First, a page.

The case of the arsenic-lover, or the birth of Blogzilla

On Dec. 2, 2010, NASA held a press conference to announce new research findings published in a peer-reviewed journal – something the agency does quite regularly. This event unleashed a firestorm of criticism, however, from journalists, bloggers, scientists, and scientist-bloggers. Why?

And why does this cauldron of critique continue to bubble away today, more than seven months after the event?

I have not yet been able to pinpoint “ground zero” for the blogospheric speculation about this announcement. I do know that this guessing game began before Science magazine’s embargoed release of the paper to journalists on Nov. 28, embargoed until Dec. 2, and NASA’s Nov. 29 media advisory about the press conference. Speculation spiked across the Internet after the advisory was issued.

Critics knocked the science and the scientists involved in the research, NASA officials, and the peer-review process.

As a social scientist who studies science communication, I’m fascinated with how this “arsenic-life” story is playing out. I’m especially interested in how the story – and it is a fascinating tale – shines a light on the ways in which: 1) the blogosphere is changing both science and journalism, 2) scientists and journalists regard and deploy peer review, and 3) individual and institutional interests and motives drive social actions.

One of my primary research interests is the role that journalists and journalism (and now, by extension, bloggers and the blogosphere) play in the social construction of scientific authority. The arsenic-life story illustrates how the blogosphere and other Internet-based channels of communication allow many more people, “credentialed” and otherwise, to participate in this process.

Is this sort of open dialogue good or bad for science and for journalism? Is the Internet facilitating public engagement in science and journalism? Or is it undermining the authority of science and the credibility of journalists?

For as long as I’ve been watching (more than 25 years), NASA has routinely held press conferences to brief the media about interesting research findings. It’s also routine for NASA to issue press releases about the subject of these media events when the event takes place, especially when an external embargo is imposed on the news (as it was, by Science, in the case of the arsenic-life paper).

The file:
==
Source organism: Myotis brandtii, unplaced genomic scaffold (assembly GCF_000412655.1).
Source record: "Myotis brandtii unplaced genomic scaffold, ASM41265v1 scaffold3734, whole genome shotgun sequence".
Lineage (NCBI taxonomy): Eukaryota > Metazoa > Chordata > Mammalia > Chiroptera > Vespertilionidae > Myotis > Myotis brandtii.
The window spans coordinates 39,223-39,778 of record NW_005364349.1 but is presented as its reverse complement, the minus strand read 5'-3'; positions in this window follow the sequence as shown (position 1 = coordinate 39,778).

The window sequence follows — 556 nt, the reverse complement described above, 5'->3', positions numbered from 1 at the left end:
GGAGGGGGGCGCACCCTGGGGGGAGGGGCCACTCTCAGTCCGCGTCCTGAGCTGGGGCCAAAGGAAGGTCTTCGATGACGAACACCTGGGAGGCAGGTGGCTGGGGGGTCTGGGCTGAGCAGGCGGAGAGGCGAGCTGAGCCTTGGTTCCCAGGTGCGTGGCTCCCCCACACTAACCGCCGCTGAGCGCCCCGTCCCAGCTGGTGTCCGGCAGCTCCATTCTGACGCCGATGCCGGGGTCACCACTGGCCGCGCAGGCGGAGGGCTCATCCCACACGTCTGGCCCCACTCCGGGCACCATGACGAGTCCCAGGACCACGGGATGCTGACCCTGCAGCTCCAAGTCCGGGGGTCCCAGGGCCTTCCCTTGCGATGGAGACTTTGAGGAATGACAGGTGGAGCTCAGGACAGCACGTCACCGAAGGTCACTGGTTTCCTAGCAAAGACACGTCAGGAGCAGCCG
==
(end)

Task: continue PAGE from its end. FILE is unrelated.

“NASA Science Updates” – press conferences such as the one held Dec. 2, 2010, to announce the arsenic-life findings – take place periodically to brief the media about new research that has been supported by NASA. (While their work was supported by NASA, none of the authors on the arsenic-life paper work for NASA.) My understanding is that NASA decided to hold a press conference to inform the media, and thus the public, about the findings, as follows.

When I say “NASA,” I’m referring not to a monolithic entity but to a chain of individuals and groups within the agency. In this case, the manager of the program that funded the research (astrobiology) found the results to be published in Science: 1) were interesting and possibly ground-breaking, 2) had the potential to contribute to the program’s goals and objectives, and 3) thus were newsworthy. This potential news was then submitted to review and approval by the senior communications officer for space science, the director of the Planetary Science Division, the head of the Science Mission Directorate, the head of the Office of Communications, and various officials in the NASA Administrator’s office including the Administrator and Deputy Administrator themselves. This description of the chain of decisionmaking is, of course, simplistic and incomplete, revealing nothing, for example, about individuals’ interests and motives.

It is my understanding that the headline of NASA’s Nov. 29 media advisory, “NASA sets news conference on astrobiology discovery; Science journal has embargoed details until 2 p.m. EST on Dec. 2,” emphasized the Science embargo primarily to remind journalists and bloggers and scientists – because the Web was so lit up with their speculations about the possible discovery of extraterrestrial life – that a Science embargo was in effect. I say that this is my understanding because I did not write the headline. It may or may not reflect other motives.

The media advisory stated: “NASA will hold a news conference at 2 p.m. EST on Thursday, Dec. 2, to discuss an astrobiology finding that will impact the search for evidence of extraterrestrial life. Astrobiology is the study of the origin, evolution, distribution and future of life in the universe.”

I am not unbiased, as I work with people in this field. That said, I’d like to note that, for the past 50 years, NASA has been openly engaged in searching for evidence of life elsewhere in the solar system – that is, extraterrestrial life. The term “extraterrestrial” means, simply, “beyond” or “outside” Earth. It is more precise and less likely to be interpreted as sensational than, say, “alien.” Though some journalists and bloggers, at least with regard to the arsenic-life story, have deemed the use of the term “extraterrestrial” misleading, I would argue that it is, rather, accurate.

The Internet is, indeed, facilitating public engagement in science and journalism. Whether and how this broader engagement affects the authority and credibility of science and scientists and journalism and journalists remains to be seen. Just as some scientists deem the peer review process troublesome but better than the alternative, this social scientist deems the democratization of science and journalism troublesome as well, but better than the alternative.

The arsenic-life case is ripe for analysis. I‘ll continue to follow it, and I hope that other social scientists will join me.